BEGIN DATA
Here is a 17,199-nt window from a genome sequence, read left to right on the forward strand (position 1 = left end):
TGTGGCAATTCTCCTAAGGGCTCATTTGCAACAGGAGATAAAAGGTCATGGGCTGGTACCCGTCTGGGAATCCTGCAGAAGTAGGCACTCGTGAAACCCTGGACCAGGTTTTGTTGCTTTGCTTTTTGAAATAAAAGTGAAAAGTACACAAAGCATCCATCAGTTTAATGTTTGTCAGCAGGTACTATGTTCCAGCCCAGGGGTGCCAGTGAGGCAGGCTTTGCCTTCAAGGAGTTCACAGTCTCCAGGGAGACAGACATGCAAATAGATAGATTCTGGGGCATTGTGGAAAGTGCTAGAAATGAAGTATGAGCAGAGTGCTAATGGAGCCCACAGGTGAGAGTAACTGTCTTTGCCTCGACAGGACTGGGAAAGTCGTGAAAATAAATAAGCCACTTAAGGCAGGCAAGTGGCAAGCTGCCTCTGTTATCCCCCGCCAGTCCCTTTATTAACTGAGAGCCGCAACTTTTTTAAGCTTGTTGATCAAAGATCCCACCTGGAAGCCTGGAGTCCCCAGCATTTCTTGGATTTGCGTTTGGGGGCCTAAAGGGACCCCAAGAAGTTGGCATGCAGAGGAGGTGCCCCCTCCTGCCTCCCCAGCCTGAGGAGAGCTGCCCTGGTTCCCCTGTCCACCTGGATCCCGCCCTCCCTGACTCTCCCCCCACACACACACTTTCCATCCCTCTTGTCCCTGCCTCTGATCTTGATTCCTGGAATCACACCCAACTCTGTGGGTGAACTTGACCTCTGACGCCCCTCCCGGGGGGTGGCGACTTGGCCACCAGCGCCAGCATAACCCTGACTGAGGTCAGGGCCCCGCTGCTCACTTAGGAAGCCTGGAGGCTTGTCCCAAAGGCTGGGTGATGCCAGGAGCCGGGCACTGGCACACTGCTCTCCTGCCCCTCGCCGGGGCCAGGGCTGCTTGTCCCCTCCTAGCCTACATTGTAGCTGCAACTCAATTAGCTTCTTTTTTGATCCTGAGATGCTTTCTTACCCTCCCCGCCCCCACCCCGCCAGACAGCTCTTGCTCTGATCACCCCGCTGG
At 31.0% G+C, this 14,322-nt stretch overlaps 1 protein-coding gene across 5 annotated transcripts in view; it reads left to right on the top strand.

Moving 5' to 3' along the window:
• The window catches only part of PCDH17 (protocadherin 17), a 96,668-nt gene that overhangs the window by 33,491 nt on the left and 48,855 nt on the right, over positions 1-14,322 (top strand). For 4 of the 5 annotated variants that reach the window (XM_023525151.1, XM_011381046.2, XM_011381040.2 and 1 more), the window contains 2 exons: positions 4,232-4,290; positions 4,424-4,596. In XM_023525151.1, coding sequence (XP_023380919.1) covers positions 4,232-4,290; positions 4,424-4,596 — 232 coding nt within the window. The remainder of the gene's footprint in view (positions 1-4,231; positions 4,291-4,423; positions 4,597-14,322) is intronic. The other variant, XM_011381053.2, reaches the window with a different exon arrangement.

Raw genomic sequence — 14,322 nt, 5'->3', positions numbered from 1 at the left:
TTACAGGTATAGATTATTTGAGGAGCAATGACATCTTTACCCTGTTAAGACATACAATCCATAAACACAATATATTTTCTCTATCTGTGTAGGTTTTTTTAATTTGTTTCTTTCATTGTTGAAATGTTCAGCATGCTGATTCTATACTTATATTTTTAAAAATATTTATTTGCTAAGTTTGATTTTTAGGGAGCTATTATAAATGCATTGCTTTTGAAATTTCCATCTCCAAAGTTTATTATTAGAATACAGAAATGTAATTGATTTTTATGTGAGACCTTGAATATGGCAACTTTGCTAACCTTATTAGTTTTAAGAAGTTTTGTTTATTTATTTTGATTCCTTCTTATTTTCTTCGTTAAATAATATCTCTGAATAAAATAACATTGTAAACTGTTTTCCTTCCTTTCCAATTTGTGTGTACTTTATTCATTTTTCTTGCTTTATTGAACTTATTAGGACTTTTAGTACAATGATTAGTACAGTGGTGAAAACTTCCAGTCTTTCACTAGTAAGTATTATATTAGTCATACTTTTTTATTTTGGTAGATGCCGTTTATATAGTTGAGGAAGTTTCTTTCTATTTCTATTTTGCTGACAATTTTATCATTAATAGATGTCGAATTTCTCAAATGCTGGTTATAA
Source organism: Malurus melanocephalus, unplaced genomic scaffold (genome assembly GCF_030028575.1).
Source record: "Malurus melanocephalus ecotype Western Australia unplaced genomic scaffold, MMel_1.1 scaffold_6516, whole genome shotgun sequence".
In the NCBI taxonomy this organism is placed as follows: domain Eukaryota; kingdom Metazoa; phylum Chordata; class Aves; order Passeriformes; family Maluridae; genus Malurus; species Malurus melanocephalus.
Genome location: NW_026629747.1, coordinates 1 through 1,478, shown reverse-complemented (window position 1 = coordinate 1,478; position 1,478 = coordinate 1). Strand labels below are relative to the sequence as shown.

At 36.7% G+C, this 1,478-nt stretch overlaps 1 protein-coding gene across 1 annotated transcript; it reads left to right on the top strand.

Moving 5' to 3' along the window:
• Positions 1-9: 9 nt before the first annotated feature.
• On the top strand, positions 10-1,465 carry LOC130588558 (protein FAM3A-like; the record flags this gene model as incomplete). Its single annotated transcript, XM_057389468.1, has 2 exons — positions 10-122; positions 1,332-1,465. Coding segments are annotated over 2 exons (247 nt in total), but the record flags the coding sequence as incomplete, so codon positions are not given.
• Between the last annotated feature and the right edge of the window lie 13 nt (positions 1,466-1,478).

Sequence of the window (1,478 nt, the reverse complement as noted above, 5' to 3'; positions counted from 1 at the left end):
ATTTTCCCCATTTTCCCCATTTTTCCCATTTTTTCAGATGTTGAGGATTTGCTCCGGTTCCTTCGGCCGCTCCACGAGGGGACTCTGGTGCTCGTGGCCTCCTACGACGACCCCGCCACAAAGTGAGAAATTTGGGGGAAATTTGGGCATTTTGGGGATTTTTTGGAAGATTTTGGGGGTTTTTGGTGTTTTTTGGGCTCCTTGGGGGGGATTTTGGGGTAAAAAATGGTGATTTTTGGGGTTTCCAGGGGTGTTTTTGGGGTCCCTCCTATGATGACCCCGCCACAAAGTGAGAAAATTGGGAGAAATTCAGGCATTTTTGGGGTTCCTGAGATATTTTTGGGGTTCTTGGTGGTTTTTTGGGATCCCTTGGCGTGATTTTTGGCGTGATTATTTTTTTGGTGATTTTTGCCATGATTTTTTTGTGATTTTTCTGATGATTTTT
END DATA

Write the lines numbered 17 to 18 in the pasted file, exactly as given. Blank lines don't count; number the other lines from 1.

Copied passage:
Sequence of the window (1,478 nt, the reverse complement as noted above, 5' to 3'; positions counted from 1 at the left end):
ATTTTCCCCATTTTCCCCATTTTTCCCATTTTTTCAGATGTTGAGGATTTGCTCCGGTTCCTTCGGCCGCTCCACGAGGGGACTCTGGTGCTCGTGGCCTCCTACGACGACCCCGCCACAAAGTGAGAAATTTGGGGGAAATTTGGGCATTTTGGGGATTTTTTGGAAGATTTTGGGGGTTTTTGGTGTTTTTTGGGCTCCTTGGGGGGGATTTTGGGGTAAAAAATGGTGATTTTTGGGGTTTCCAGGGGTGTTTTTGGGGTCCCTCCTATGATGACCCCGCCACAAAGTGAGAAAATTGGGAGAAATTCAGGCATTTTTGGGGTTCCTGAGATATTTTTGGGGTTCTTGGTGGTTTTTTGGGATCCCTTGGCGTGATTTTTGGCGTGATTATTTTTTTGGTGATTTTTGCCATGATTTTTTTGTGATTTTTCTGATGATTTTT